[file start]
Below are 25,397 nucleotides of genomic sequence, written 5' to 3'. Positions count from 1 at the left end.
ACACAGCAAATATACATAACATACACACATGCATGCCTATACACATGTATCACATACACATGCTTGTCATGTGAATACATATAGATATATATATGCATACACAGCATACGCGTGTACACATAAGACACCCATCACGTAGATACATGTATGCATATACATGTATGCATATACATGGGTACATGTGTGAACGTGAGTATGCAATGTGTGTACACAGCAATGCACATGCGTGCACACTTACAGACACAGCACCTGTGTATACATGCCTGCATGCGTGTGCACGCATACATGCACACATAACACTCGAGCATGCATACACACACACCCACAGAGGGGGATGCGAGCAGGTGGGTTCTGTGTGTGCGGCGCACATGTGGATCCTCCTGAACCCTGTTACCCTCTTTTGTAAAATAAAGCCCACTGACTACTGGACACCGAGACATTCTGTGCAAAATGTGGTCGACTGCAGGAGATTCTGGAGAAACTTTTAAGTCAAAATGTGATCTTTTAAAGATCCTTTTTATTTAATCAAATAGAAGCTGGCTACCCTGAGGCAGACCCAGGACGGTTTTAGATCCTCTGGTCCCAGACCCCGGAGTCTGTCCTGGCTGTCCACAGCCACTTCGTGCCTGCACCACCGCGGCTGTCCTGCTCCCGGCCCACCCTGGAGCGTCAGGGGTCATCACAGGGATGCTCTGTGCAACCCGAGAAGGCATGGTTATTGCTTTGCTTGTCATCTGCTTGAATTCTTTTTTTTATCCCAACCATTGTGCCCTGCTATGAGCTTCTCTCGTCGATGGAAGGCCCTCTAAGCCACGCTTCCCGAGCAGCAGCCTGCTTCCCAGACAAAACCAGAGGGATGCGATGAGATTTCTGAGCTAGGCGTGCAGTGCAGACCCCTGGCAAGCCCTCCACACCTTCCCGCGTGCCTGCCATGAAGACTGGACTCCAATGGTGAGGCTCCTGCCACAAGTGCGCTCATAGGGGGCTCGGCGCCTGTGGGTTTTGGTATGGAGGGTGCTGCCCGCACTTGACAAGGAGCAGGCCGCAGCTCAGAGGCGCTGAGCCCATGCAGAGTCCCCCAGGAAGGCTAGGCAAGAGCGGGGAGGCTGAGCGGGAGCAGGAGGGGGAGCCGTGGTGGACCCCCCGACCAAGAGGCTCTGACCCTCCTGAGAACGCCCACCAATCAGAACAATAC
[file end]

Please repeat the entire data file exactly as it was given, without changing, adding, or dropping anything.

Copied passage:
Below are 25,397 nucleotides of genomic sequence, written 5' to 3'. Positions count from 1 at the left end.
ACACAGCAAATATACATAACATACACACATGCATGCCTATACACATGTATCACATACACATGCTTGTCATGTGAATACATATAGATATATATATGCATACACAGCATACGCGTGTACACATAAGACACCCATCACGTAGATACATGTATGCATATACATGTATGCATATACATGGGTACATGTGTGAACGTGAGTATGCAATGTGTGTACACAGCAATGCACATGCGTGCACACTTACAGACACAGCACCTGTGTATACATGCCTGCATGCGTGTGCACGCATACATGCACACATAACACTCGAGCATGCATACACACACACCCACAGAGGGGGATGCGAGCAGGTGGGTTCTGTGTGTGCGGCGCACATGTGGATCCTCCTGAACCCTGTTACCCTCTTTTGTAAAATAAAGCCCACTGACTACTGGACACCGAGACATTCTGTGCAAAATGTGGTCGACTGCAGGAGATTCTGGAGAAACTTTTAAGTCAAAATGTGATCTTTTAAAGATCCTTTTTATTTAATCAAATAGAAGCTGGCTACCCTGAGGCAGACCCAGGACGGTTTTAGATCCTCTGGTCCCAGACCCCGGAGTCTGTCCTGGCTGTCCACAGCCACTTCGTGCCTGCACCACCGCGGCTGTCCTGCTCCCGGCCCACCCTGGAGCGTCAGGGGTCATCACAGGGATGCTCTGTGCAACCCGAGAAGGCATGGTTATTGCTTTGCTTGTCATCTGCTTGAATTCTTTTTTTTATCCCAACCATTGTGCCCTGCTATGAGCTTCTCTCGTCGATGGAAGGCCCTCTAAGCCACGCTTCCCGAGCAGCAGCCTGCTTCCCAGACAAAACCAGAGGGATGCGATGAGATTTCTGAGCTAGGCGTGCAGTGCAGACCCCTGGCAAGCCCTCCACACCTTCCCGCGTGCCTGCCATGAAGACTGGACTCCAATGGTGAGGCTCCTGCCACAAGTGCGCTCATAGGGGGCTCGGCGCCTGTGGGTTTTGGTATGGAGGGTGCTGCCCGCACTTGACAAGGAGCAGGCCGCAGCTCAGAGGCGCTGAGCCCATGCAGAGTCCCCCAGGAAGGCTAGGCAAGAGCGGGGAGGCTGAGCGGGAGCAGGAGGGGGAGCCGTGGTGGACCCCCCGACCAAGAGGCTCTGACCCTCCTGAGAACGCCCACCAATCAGAACAATAC